Photo of BusyKid Co-Founder and CEO Gregg Murset

Gregg Murset, BusyKid Co-Founder and CEO

The immediate return creates a direct, positive connection between reward and the work spent earning it. That connection is key to help establish a strong work ethic that will benefit children when they enter the workforce and start dealing with financial tasks, including saving and managing debt.

“You got hired, and then you got paid,” Murset said. “That’s a really important thing. I always say, ‘The best thing you can do for your kids is hire them and treat them kind of like an employee.’”

That also means holding them accountable for hard work and high quality, which will be an expectation when they enter careers in the future. And the prospect of a fast payout can be a strong motivator.

“Hire your kids,” Murset said. “Money motivates us as adults. Money motivates kids. And so why not just use it to your advantage and use it as a teaching tool?”

Kids Develop Initiative and Mindful Spending Habits

“BusyKid’s primary objective is to teach kids how to work,” Murset said. “And that is, naturally, through chores. That’s just where kids can get that life experience. They can’t get a real job until they’re about 16 years old. So what better place to teach them than in your own house?”

Most homes have plenty of tasks, including vacuuming carpets, folding laundry, and washing dishes. Taking care of those chores is not only good preparation for adult life — when kids will have to do them alone — but it also keeps children engaged in household management. It can also motivate them to find things to do around the house and take initiative.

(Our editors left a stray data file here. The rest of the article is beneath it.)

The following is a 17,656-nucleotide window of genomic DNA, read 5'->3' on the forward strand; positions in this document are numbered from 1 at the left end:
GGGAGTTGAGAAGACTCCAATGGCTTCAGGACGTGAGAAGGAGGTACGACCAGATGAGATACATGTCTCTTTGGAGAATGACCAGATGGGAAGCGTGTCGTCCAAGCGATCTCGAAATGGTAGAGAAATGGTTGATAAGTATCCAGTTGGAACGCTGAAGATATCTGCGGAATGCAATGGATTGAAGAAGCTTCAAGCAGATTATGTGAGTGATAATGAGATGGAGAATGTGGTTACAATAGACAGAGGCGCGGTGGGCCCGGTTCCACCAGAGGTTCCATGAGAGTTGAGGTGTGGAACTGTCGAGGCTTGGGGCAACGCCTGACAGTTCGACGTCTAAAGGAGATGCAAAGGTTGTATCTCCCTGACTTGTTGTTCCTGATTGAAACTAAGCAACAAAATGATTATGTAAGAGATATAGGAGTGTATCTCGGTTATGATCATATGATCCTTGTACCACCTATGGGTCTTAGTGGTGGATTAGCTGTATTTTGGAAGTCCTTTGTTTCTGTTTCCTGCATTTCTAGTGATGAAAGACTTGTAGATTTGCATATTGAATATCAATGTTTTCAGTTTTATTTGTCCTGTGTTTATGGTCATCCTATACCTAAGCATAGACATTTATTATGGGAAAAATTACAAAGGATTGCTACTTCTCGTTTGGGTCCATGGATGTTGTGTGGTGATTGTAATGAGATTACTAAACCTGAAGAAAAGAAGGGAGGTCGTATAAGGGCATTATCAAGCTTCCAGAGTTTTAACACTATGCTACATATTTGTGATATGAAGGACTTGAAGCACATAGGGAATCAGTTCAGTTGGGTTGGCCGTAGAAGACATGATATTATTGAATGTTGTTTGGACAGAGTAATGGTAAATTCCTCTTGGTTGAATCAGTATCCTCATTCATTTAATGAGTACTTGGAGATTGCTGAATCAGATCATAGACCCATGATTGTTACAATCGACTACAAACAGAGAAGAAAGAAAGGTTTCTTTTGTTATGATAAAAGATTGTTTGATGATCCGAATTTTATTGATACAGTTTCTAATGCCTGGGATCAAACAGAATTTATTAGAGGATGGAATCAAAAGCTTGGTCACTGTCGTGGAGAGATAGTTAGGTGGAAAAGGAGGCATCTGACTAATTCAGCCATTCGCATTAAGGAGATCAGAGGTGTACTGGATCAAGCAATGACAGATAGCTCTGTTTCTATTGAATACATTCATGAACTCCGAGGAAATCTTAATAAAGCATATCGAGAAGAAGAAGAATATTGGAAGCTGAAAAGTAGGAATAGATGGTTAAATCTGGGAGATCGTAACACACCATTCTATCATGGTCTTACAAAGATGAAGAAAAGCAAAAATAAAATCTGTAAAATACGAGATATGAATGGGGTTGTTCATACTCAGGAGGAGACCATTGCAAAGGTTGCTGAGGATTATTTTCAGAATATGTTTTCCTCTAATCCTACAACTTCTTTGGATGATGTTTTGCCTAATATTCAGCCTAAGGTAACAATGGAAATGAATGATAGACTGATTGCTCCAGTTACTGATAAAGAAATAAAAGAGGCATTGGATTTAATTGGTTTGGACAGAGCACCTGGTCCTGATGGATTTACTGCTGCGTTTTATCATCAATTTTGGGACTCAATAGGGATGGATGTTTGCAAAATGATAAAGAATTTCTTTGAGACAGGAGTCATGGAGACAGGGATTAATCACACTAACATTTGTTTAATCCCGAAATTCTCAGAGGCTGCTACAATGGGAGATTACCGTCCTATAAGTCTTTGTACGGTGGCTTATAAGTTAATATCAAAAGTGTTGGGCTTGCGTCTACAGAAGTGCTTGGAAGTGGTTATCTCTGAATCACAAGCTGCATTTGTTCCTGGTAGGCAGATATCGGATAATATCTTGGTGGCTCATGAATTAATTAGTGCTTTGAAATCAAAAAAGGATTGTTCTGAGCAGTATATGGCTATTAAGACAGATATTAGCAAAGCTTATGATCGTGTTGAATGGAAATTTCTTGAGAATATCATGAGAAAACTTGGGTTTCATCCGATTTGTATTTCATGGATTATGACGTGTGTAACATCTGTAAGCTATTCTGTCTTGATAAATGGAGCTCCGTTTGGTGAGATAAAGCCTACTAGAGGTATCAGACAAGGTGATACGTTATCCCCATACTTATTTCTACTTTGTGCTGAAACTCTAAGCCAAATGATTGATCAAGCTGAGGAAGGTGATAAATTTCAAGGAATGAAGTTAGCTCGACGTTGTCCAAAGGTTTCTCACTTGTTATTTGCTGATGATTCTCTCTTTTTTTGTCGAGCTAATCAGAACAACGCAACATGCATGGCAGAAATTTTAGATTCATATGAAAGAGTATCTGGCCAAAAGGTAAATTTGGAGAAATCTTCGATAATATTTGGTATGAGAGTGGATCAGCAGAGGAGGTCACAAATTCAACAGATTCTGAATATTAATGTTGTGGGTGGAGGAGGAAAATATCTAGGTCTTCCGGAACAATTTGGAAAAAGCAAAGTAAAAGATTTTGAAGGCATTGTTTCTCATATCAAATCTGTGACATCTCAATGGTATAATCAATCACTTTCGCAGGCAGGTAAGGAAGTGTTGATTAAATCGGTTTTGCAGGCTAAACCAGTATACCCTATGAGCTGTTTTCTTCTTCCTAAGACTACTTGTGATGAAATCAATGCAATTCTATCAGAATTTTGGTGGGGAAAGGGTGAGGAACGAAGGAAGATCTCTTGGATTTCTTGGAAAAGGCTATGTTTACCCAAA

“They can earn some money,” Murset said. “It is a practice-makes-perfect kind of idea.”

That practice extends beyond just the household chores. Once kids start noticing things they can do around their own homes to earn money, they often begin seeing outside opportunities as well. That includes work other people in the neighborhood may need.

“We facilitate it so they can go and mow the lawn or babysit for their neighbor,” Murset said.

And those neighbors can pay the same way parents do — digitally. The BusyPay feature generates a QR code that anyone can scan with their phone and follow to pay electronically.

“We’re trying to instill that entrepreneurial spirit within kids, and this is a great way to do it,” Murset said. “They get paid, and they can do the balanced financial approach with BusyKid.”

Debit Card Turns Spending into a Meaningful Experience

Just as important as gaining earning experience, BusyKid also provides experience spending online and in stores. Spending requires parent approval, but kids get experience in making decisions and using their own money.

Graphic of BusyKid app

BusyKid offers children and parents financial flexibility and an educational interface.

“I always say that money is invisible,” Murset said. “It’s just numbers on a screen now for kids, and so you’ve got to teach them that way. So when they slide their own card and see what used to say $35 now says $20, that’s how money works. And they know it took them two weeks of scooping dog poop, ripping out carpet, and washing the car to make that $35 bucks, and now they’ve only got $20 left.”